In their waning years, all came to live in a nondescript, single-story building at 505 Miller Ave., a 120-bed nursing home in Mill Valley.
The setting was ironic. Testaments to the North Bay's reverence for the young, fit, and pretty surrounded the Mill Valley Healthcare Center. A couple doors away a company made mountain bikes, like the ones seen in soft-drink commercials. Farther up the street was a town plaza where breezy clothing boutiques, designer health-food stores, and sprightly coffee shops formed the palette of West Coast chic.
In this cradle of youth-obsessed sensibility, a horrible thing happened this spring.
After managing the nursing home incompetently -- and some say negligently -- a Massachusetts corporation washed its hands of the Mill Valley Healthcare Center and cast out its occupants. In just two years, under the management of Lenox Healthcare Inc. of Pittsfield, Mass., the community that these elderly patients had carved out for themselves was torn asunder and scattered to the winds.
Lenox Healthcare's owners did not respond to repeated requests for interviews from SF Weekly. But court filings, state inspection reports, and interviews with former patients and their family members show that, under Lenox's reign, conditions at the home deteriorated to such a miserable level that at least one family member says she was warned by local paramedics to "get her mother out of there" for her own safety.
Care became so bad, so swiftly, following Lenox's purchase of the home in 1997, that the state of California suspended Lenox's license to provide for Medi-Cal-funded patients eight months after the company took control of the facility.
Then -- so promptly and efficiently that some suspected it was by design -- Lenox attempted to evict all 70 of the patients whose bills were paid by Medi-Cal, the least profitable for the company. When a judge stopped Lenox from doing that, the company eventually decided to simply close the home down. All of the patients were told they must leave, and the Mill Valley Healthcare Center was shuttered and sold. It stands empty to this day.
Whether there was some grand scheme to Lenox's behavior -- some design to maximize profits -- or this was an act of colossal strategic bungling by an otherwise shrewd company, remains unknown. The answer, perhaps, will emerge from the lawsuits soon to come from former patients and their families.
Almost from the time Lenox instructed orderlies to start packing patients' belongings into black plastic bags and hired ambulances to take them away -- some at night -- suspicions have lingered that Lenox planned the scenario all along.
"How can a company like Lenox, that has facilities all over the country, fail to correct problems like that, unless they didn't want to correct them?" asks David McGahey of Sausalito, whose mother lived at Mill Valley. "I thought it was rather brutal the way they did it."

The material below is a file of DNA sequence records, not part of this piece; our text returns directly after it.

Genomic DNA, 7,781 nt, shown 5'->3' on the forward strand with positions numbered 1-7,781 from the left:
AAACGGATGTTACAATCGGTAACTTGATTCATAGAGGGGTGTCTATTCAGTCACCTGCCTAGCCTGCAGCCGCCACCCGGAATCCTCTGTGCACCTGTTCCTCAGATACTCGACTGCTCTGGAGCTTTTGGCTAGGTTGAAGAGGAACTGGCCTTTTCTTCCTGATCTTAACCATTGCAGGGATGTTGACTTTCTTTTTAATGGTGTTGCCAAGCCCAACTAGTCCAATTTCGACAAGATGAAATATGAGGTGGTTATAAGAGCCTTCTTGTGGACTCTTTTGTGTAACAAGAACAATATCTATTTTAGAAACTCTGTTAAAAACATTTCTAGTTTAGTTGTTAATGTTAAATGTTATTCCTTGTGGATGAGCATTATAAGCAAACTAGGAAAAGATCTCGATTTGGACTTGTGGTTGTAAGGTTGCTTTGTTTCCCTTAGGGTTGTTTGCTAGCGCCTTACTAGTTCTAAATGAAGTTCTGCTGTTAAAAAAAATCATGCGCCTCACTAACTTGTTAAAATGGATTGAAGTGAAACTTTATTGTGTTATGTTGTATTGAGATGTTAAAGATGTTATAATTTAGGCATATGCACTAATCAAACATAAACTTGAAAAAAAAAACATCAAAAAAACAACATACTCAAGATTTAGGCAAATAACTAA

In comments to the local Marin County press, former Lenox Vice President James Hardee was quoted as saying that his company did not purposefully seek to purge the home of Medi-Cal patients.
And Hardee's replacement, Joyce Hogue, said that while she had no firsthand knowledge of Lenox's actions at Mill Valley, she found the idea "hard to believe."
The story did not end when Lenox emptied out the home.
Within three months of their evictions, 10 people -- some of whom had lived at the center for years without life-threatening health problems -- died. Eight of those were possible victims of a syndrome known as "transfer trauma," according to an official with the Marin County Department of Health and Human Services. Sometimes, current medical understanding of this phenomenon holds, older patients who have been forced from their homes and routines become so distraught that they simply give up living.
It's not possible to prove, definitively, that the closing of the Mill Valley Healthcare Center killed anyone. Perhaps there are other reasons why some of its former patients withdrew, or stopped eating, or willed themselves to die.
That will be for the courts to decide.
As brutal as a forced eviction is for anyone, for the elderly it can amount to a death sentence. Medical science calls the condition "transfer trauma" -- a wave of disorientation and despair so intense that it can kill.
Marcella Adamsky is a San Francisco clinical psychologist and expert on the syndrome. For people at an advanced age, she says, stability -- familiar people, surroundings, routines -- are important elements for sustaining life. An elderly person's first move, from their private home to a nursing home, is almost always traumatic, Adamsky says.
If there's another, subsequent forced move, it can be deadly. California law recognizes the potential trauma involved with evicting elderly nursing-home patients. State law requires nursing-care providers to be especially careful when transferring patients. They are supposed to provide counseling and other services to help ease patients into their new homes. Lenox's critics say no such help was provided for the former patients at Mill Valley.
"They finally carve out a niche, a home, and when they least expect it, an outside force demands that they move," Adamsky says. "This is disturbing for older people, especially for people who have been in the same environment for a while."
People like Astrid Lindman, a Swedish nanny who came to America when she was 55 years old. The former Chicago nurse's aide, the San Francisco I. Magnin employee who loved hats, who loved flowers, who grew up dreaming of living someday in the United States, had made a home at the Mill Valley Healthcare Center before it closed.
After she was forced to move, according to her daughter, Lindman found herself in a strange Colma nursing home which was not her home, and which she did not want to make her home. Lindman apparently decided to die.